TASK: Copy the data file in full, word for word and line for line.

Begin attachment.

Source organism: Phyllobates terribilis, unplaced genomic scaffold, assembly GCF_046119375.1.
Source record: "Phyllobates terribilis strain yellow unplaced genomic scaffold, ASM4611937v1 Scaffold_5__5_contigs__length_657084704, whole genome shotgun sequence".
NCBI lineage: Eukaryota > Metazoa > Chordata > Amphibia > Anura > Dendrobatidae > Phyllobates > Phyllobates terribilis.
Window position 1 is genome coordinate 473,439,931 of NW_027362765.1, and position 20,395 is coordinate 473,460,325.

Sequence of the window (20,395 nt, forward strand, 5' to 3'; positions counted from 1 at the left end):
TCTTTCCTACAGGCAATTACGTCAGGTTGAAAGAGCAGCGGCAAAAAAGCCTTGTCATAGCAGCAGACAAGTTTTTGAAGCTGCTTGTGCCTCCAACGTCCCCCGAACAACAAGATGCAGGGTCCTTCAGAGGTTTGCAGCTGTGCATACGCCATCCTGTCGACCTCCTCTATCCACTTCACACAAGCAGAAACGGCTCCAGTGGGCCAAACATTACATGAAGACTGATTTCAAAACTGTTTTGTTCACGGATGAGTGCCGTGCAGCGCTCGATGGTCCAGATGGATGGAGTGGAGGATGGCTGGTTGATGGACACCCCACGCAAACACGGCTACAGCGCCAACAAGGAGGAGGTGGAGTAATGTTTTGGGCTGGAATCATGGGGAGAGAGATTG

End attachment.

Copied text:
Source organism: Phyllobates terribilis, unplaced genomic scaffold, assembly GCF_046119375.1.
Source record: "Phyllobates terribilis strain yellow unplaced genomic scaffold, ASM4611937v1 Scaffold_5__5_contigs__length_657084704, whole genome shotgun sequence".
NCBI lineage: Eukaryota > Metazoa > Chordata > Amphibia > Anura > Dendrobatidae > Phyllobates > Phyllobates terribilis.
Window position 1 is genome coordinate 473,439,931 of NW_027362765.1, and position 20,395 is coordinate 473,460,325.

Sequence of the window (20,395 nt, forward strand, 5' to 3'; positions counted from 1 at the left end):
TCTTTCCTACAGGCAATTACGTCAGGTTGAAAGAGCAGCGGCAAAAAAGCCTTGTCATAGCAGCAGACAAGTTTTTGAAGCTGCTTGTGCCTCCAACGTCCCCCGAACAACAAGATGCAGGGTCCTTCAGAGGTTTGCAGCTGTGCATACGCCATCCTGTCGACCTCCTCTATCCACTTCACACAAGCAGAAACGGCTCCAGTGGGCCAAACATTACATGAAGACTGATTTCAAAACTGTTTTGTTCACGGATGAGTGCCGTGCAGCGCTCGATGGTCCAGATGGATGGAGTGGAGGATGGCTGGTTGATGGACACCCCACGCAAACACGGCTACAGCGCCAACAAGGAGGAGGTGGAGTAATGTTTTGGGCTGGAATCATGGGGAGAGAGATTG